By Steve Ginsburg
WASHINGTON (Reuters) - A former U.S. District judge was appointed Thursday by the National Football League to hear an appeal filed by Ray Rice, a former Baltimore Ravens running back suspended indefinitely for knocking out his future wife.
The NFL has been heavily criticized over its handling of the Rice episode and other domestic abuse cases involving its players.
Former Judge Barbara Jones, who served in the Southern District of New York from 1996 to 2013, has agreed to hear the appeal, NFL Commissioner Roger Goodell said in a statement.
"We are grateful to Judge Jones for taking on this role," Goodell said. "She will have our full cooperation as she hears and decides this appeal."
Jones is currently a partner in the law firm of Zuckerman Spaeder. The NFL and NFL Players Association collaborated on the selection, both sides said.
Rice was originally suspended for two games for punching his then-fiancee during an argument at a New Jersey casino in February. But when a video emerged showing the knockout punch last month, the Ravens released Rice and Goodell suspended him indefinitely.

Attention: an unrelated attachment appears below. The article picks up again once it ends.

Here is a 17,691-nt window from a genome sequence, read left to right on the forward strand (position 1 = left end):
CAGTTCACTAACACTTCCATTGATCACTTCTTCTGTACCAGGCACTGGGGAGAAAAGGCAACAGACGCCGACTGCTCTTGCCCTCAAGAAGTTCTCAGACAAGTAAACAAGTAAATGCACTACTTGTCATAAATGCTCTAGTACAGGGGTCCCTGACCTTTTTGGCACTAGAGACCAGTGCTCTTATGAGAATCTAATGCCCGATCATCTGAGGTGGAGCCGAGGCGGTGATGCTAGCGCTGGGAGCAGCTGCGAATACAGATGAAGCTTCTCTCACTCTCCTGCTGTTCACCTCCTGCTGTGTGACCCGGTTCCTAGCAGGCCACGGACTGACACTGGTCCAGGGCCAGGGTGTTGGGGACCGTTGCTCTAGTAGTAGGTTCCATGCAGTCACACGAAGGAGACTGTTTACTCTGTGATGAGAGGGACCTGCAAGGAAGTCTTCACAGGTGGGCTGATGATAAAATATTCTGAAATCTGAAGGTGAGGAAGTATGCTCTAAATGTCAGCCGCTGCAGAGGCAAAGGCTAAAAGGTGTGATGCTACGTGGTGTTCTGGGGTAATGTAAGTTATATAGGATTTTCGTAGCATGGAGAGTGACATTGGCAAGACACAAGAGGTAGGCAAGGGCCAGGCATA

The union claims that Rice, 29, a six-year veteran of the NFL, is being sentenced twice for the same offense. Goodell's statement did not say when the appeal would be heard.
Goodell's original two-game suspension was widely seen as too light for the crime, and the league has since strengthened its penalties for domestic abuse.
Several other players, including former Most Valuable Player Adrian Peterson of the Minnesota Vikings and Pro Bowl defensive end Greg Hardy of the Carolina Panthers, have been linked to domestic violence since the Rice incident came to light.
Peterson, charged with child abuse for punishing his 4-year-old son with a tree branch, and Hardy, who is appealing his conviction for assaulting his girlfriend, are sidelined until their legal cases are resolved.
(Reporting by Steve Ginsburg; Editing by Eric Beech)